Rolling contact fatigue (RCF) defects are associated with complex crack networks at the subsurface. A computed tomographic (CT) scanning technique has been developed to reconstruct the 3D geometry of the RCF cracks in the railhead. Sample rails having squats of different severities were taken from the Dutch railway network. Four specimens of different sizes were prepared and investigated with the CT scanner. The detailed procedures of the CT experiment and post-processing work were described. A sequence of high-quality X-ray images was collected during each scan. These 2D images were combined to construct the 3D visualization of the specimen. Various image processing tools were applied to extract and rebuild the internal crack geometries, thus allowing the crack networks to be differentiated from the bulk steel. For validation, the CT results were compared with metallographic observations of the rail surface for all the defects and the vertical section when needed. Discussions were made regarding the proper size of the rail samples and severity of the squats. According to the results, CT allows for a 3D visualization of RCF defects, providing high-quality data on the geometry of the internal cracks. By choosing the appropriate settings and specimen size, CT could accurately reconstruct the squat cracks at different growth stages. This research shows the potential of the CT technique as an intermediate detection and characterization tool among the methods for detecting macro cracks and those for characterizing micro/nano cracks. Finally, a practical specimen design and a detailed scanning procedure are proposed, based on the CT experiments performed in this research.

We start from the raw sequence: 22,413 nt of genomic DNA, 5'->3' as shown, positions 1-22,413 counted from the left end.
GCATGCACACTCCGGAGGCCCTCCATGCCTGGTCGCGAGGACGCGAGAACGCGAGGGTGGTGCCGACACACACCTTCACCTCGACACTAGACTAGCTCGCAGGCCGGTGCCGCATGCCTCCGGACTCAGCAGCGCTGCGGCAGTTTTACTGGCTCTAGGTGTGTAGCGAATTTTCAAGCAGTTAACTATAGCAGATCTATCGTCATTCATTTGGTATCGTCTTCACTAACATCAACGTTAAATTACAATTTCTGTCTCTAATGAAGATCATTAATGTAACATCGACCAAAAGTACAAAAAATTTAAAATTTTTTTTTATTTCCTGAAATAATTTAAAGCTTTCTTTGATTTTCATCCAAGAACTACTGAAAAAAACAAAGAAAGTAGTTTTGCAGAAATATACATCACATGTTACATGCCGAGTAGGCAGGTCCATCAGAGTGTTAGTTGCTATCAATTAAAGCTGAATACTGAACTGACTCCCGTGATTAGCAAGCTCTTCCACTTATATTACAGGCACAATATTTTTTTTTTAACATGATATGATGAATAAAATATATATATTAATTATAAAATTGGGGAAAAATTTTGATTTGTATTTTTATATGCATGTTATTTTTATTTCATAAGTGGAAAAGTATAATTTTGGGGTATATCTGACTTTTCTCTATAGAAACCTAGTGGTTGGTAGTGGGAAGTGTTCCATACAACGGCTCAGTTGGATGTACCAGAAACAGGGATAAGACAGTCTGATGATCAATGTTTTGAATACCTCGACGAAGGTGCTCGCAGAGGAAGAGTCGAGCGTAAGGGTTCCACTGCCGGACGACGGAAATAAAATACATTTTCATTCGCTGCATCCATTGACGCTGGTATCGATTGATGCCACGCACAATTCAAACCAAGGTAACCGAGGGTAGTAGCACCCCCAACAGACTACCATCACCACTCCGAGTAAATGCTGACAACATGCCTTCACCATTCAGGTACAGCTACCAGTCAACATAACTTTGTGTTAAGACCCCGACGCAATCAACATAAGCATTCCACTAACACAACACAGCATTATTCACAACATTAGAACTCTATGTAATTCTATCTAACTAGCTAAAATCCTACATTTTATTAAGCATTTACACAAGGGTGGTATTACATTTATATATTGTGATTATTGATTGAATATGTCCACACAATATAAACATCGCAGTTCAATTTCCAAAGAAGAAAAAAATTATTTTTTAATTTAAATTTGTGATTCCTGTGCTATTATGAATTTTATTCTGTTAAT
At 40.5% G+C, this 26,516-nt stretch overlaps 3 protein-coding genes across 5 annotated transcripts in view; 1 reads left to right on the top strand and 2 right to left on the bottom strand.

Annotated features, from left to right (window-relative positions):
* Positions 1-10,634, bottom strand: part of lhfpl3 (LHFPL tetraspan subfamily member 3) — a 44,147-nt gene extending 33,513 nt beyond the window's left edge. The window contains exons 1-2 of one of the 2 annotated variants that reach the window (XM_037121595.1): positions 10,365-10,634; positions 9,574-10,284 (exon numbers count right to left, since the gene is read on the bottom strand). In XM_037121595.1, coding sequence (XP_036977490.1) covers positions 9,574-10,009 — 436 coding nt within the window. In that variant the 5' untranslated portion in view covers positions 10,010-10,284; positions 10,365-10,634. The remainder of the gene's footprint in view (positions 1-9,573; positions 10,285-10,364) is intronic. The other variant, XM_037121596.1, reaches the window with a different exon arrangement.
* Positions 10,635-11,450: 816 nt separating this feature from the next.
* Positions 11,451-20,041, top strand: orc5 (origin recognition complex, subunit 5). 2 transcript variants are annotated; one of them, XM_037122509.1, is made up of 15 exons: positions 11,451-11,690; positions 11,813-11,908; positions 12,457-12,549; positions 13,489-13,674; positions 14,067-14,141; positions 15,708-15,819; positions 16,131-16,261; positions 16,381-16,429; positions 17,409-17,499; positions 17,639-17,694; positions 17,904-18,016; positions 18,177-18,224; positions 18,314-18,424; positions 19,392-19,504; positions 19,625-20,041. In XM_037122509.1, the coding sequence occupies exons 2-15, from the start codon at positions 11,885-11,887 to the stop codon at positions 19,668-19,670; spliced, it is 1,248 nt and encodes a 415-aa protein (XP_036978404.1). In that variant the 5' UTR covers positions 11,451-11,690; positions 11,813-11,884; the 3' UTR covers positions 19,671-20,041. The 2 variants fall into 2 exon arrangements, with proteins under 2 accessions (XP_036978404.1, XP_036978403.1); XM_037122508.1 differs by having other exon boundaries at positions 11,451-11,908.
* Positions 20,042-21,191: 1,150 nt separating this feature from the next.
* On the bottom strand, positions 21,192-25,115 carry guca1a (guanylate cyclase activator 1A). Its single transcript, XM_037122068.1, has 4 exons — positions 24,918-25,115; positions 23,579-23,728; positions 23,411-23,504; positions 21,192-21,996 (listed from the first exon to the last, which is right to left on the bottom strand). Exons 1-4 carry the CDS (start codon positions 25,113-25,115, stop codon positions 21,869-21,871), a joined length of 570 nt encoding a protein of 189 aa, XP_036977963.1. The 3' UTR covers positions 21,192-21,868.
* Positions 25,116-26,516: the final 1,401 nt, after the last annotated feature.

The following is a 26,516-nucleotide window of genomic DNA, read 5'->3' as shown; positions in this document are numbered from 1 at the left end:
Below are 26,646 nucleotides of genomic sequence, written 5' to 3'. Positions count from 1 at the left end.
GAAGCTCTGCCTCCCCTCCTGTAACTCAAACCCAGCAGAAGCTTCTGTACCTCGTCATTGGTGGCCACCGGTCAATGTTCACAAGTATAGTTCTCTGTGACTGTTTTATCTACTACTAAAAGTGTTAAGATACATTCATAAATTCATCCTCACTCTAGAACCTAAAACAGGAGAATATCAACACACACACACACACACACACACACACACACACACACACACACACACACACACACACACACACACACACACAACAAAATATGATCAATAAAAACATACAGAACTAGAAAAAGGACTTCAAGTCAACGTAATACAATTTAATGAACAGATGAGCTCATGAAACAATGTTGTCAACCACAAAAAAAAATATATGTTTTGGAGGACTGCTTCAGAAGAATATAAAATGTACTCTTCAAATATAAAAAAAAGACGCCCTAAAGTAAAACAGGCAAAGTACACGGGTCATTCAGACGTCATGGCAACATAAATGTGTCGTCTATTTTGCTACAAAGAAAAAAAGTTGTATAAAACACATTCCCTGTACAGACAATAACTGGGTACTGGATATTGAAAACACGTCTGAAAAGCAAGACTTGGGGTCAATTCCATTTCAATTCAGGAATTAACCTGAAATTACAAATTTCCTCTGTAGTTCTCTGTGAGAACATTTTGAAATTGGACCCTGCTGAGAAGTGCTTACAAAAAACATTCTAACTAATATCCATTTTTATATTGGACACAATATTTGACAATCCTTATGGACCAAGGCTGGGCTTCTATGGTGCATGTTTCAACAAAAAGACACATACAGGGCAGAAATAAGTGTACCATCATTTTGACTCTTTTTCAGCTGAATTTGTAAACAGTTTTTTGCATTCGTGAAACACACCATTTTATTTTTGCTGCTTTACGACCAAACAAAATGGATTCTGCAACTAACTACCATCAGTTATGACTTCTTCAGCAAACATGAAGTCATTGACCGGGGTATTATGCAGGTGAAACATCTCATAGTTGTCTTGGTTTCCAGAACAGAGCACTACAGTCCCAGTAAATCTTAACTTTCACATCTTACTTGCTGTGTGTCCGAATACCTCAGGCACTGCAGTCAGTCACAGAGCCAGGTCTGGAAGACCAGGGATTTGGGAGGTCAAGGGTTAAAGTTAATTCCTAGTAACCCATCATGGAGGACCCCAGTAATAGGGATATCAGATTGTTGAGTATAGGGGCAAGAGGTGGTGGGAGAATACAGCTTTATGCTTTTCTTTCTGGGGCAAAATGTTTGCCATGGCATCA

- Computed tomography
- Rolling contact fatigue